Comprehensive Eye Care

We provide comprehensive eye care on patients ages eight and older. Our doctors are fully trained and experienced to diagnose, treat and prevent conditions from myopia and hyperopia to glaucoma, cataracts and everything in between.

We strive to provide our patients with safe, minimally invasive treatments to effectively relieve symptoms and preserve vision and overall eye health. As a comprehensive ophthalmology practice, our services include not only laser vision correction and small-incision cataract surgery, but also treatments for a range of conditions such as glaucoma, the diabetic eye, dry eye and macular degeneration.

Corneal Disease Treatment

The cornea is a thin, clear, spherical layer of tissue on the surface of the eye that provides a window for light to pass through. In a healthy eye, the cornea bends or refracts light rays so they focus precisely on the retina in the back of the eye.

There are many diseases that can affect the cornea, causing pain or loss of vision. Disease, infection or injury can cause the cornea to swell (called “edema”) or degrade (become cloudy and reduce vision). Common diseases and disorders that affect the cornea include:

  • Allergies
  • Bullous Keratopathy
  • Conjunctivitis (“Pink Eye”)
  • Dry Eye
  • Corneal Dystrophies including Fuchs’ Dystrophy and Lattice Dystrophy
  • Glaucoma (High Eye Pressure)
  • Infections
  • Keratitis (Viral Inflammation)
  • Keratoconus
  • Ocular Herpes
  • Pterygium
  • Shingles (Herpes Zoster)
  • Stevens-Johnson Syndrome

Treatment for corneal disease can take many forms, depending on the underlying problem as well as the patient’s preferences. Some conditions resolve on their own, while many can be treated with medication. If the cornea is severely damaged or if there is a risk of blindness, a corneal transplant may be recommended to preserve vision. Please call our office for an appointment if you have any problems with your cornea.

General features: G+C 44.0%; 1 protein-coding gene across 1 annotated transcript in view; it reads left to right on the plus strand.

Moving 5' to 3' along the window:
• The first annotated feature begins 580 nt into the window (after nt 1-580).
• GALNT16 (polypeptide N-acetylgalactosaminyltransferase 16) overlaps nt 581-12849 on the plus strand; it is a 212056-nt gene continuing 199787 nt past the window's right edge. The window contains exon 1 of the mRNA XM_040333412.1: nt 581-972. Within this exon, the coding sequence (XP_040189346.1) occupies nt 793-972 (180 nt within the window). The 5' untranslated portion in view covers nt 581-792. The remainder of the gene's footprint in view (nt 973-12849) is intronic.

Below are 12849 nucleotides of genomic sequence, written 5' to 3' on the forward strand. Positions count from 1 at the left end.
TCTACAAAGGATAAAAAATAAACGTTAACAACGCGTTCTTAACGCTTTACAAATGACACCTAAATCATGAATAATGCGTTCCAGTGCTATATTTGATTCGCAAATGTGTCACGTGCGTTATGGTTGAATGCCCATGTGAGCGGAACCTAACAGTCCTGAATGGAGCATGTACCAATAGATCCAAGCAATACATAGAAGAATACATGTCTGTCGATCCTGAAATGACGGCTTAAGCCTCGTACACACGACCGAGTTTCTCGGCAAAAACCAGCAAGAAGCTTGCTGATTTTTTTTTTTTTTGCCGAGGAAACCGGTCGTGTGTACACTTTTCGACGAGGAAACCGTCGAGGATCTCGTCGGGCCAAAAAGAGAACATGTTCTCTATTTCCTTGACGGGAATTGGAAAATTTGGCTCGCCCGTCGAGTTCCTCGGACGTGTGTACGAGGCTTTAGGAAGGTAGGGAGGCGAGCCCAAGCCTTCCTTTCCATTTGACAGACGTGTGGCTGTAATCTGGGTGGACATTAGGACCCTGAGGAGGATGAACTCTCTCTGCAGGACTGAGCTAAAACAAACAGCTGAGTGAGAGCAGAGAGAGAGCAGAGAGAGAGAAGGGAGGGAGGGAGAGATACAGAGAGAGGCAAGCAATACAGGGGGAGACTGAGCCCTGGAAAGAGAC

Corneal Transplants

When the cornea becomes cloudy or misshapen from injury, infection or disease, transplantation may be recommended to replace it. During the procedure, the cornea is replaced with one from a human donor. Corneal transplants are usually performed with local anesthesia so there is no pain. The new cornea carries little risk of rejection and can last for many years.

The procedure is done on an outpatient basis.


DSAEK is the latest technique in corneal transplantation. Short for Descemet-stripping automated endothelial keratoplasty, DSAEK offers potentially better post-operative vision because a smaller amount of tissue is transplanted and shorter recovery times to patients in need of new corneas. DSAEK is done with local anesthesia so there is no pain. The procedure is done on an outpatient basis.


Keratoprosthesis is an alternative procedure for corneal disease patients who do not qualify for corneal transplantation. It is FDA-approved, and as of 2009, over 3,000 keratoprosthesis procedures have been successfully performed. Utilizing an artificial cornea comprised of clear plastic, keratoprosthesis is the most popular alternative for corneal transplantation throughout the world.

Keratoprosthesis is performed as an ambulatory procedure under local anesthesia, although general anesthesia may be used on infants and children. The keratoprosthesis is inserted into a corneal graft and stitched into the cornea. The natural lens, if still present, is removed, and a soft contact lens is then placed into the eye; this lens must be worn daily and causes no discomfort. If desired, a colored contact lens can match the color of the keratoprosthesis with the color of your other eye. Keratoprosthesis typically takes about an hour and a half to perform.

The procedure is done often on an outpatient basis.


Intacs® corneal implants are clear, thin lenses similar to soft contact lenses to correct the shape of the cornea. The two half ring lenses are placed in the periphery of the cornea and work from within to reshape the cornea and correct mild nearsightedness. Intacs can also be used to treat keratoconus, a weakening and thinning of the cornea. Intacs implants are FDA-approved and usually give patients 20/20 vision. Most patients no longer depend on glasses or contact lenses with Intacs. After implantation, there is no maintenance needed and the lenses cannot be felt or seen. They can be removed or replaced for new prescriptions.